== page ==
The main opposition party in the Democratic Republic of Congo is in disarray after firing its leader, making it even more difficult to mount a challenge against President Joseph Kabila in upcoming elections.
The Movement for the Liberation of Congo, or MLC, ousted secretary-general Francois Muamba, amid infighting over the party's future direction.
The disagreement centers around a memorandum sent by a few dozen influential members of the MLC to the party hierarchy. The memo demanded the party hold a convention to clarify its positions and candidates ahead of presidential and legislative elections in November.
Muamba responded to the letter by saying the leadership would address their concerns, which angered some MLC party leaders who said it showed Muamba's bias toward the authors of the memorandum.
An MLC party official, Jean Lucien Bussa, says Muamba refused to consult him before siding with the signatories of the letter, demonstrating that he intends to run the party like his personal property.
Bussa says Muamba has ceased to be the umpire and harmonizer of viewpoints and must resign. He says the ambitions of a great party like the MLC cannot be reduced to the dimensions of a single individual.
The board of the MLC dismissed Muamba on Monday and replaced him with Thomas Luhaka, who has been tasked with making suggestions on how to restructure the party before polls later this year.
But the decision to throw out Muamba is sparking controversy, with observers predicting an eventual fragmenting of the party.
One of the signatories of the memorandum, Albert Mpeti, says the decision to dismiss Muamba is unwarranted.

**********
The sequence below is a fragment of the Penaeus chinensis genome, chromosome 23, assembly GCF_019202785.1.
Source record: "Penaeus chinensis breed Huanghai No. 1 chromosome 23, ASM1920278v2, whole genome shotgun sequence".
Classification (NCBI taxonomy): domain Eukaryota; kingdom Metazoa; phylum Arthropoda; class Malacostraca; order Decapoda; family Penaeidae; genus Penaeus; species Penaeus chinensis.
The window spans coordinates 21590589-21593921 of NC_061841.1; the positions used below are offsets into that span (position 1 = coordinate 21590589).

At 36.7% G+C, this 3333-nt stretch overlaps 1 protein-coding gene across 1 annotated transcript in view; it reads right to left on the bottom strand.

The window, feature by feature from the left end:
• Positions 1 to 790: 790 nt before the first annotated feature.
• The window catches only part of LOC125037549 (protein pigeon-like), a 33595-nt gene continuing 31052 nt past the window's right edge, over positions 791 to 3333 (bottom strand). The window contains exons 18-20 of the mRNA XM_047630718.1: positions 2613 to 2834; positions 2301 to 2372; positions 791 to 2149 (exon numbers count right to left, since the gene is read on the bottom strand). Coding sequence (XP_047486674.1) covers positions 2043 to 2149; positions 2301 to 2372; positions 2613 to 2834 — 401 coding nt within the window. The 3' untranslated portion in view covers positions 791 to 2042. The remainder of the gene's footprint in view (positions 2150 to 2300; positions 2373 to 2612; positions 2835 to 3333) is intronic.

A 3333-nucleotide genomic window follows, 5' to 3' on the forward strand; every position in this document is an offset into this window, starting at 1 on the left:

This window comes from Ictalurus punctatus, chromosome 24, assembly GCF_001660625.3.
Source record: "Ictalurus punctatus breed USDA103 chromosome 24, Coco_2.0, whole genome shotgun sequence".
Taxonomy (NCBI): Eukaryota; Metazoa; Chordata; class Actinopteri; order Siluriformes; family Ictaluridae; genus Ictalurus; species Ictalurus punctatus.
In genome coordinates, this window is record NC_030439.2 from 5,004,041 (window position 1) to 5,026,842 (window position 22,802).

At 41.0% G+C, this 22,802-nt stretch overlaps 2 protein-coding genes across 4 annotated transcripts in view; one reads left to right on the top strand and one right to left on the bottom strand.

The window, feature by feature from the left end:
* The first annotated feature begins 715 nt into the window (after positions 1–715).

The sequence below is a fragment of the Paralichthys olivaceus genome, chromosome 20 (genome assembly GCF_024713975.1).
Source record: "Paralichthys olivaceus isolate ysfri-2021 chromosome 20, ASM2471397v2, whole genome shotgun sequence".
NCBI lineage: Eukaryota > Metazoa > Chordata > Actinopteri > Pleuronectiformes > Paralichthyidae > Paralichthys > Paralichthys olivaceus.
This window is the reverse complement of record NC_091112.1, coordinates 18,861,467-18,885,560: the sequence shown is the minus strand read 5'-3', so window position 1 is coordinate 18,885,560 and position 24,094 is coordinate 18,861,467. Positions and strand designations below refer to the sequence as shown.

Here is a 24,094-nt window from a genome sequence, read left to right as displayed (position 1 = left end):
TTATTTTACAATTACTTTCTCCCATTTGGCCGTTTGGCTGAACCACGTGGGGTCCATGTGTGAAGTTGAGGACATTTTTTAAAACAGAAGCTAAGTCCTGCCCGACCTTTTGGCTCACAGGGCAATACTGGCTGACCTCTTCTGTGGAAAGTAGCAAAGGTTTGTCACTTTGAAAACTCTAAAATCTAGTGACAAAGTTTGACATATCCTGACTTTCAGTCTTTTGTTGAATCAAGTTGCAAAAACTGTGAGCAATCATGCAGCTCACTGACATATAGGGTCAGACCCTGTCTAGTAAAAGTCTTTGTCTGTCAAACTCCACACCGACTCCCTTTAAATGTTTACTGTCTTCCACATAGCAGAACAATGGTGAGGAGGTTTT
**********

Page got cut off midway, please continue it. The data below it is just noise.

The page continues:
Mpeti says the secretary-general is the highest authority and, to his knowledge, does not take sides. He asks on what grounds are they throwing him out after he served the party loyally?
Muamba has been at the helm of the party since 2008 after its former leader, ex-Vice President Jean-Pierre Bemba, was arrested on a warrant from the International Criminal Court and charged with war crimes. Bemba is accused of authorizing militias to murder and rape civilians in neighboring Central African Republic in 2002 and 2003.
Muamba, who was not summoned to the crisis meeting in Kinshasa, said he does not recognize the decision replacing him because it infringes on statutes governing the functioning of the party.
Congo's opposition has been unable to coalesce around a single candidate to challenge incumbent President Joseph Kabila, who in 2006 won Congo's first democratic election since independence.
Parliament adopted a controversial law this year limiting the presidential election to a single-round ballot despite an outcry from the opposition. The new system is expected to make it even harder for the opposition to challenge Kabila's bid for re-election.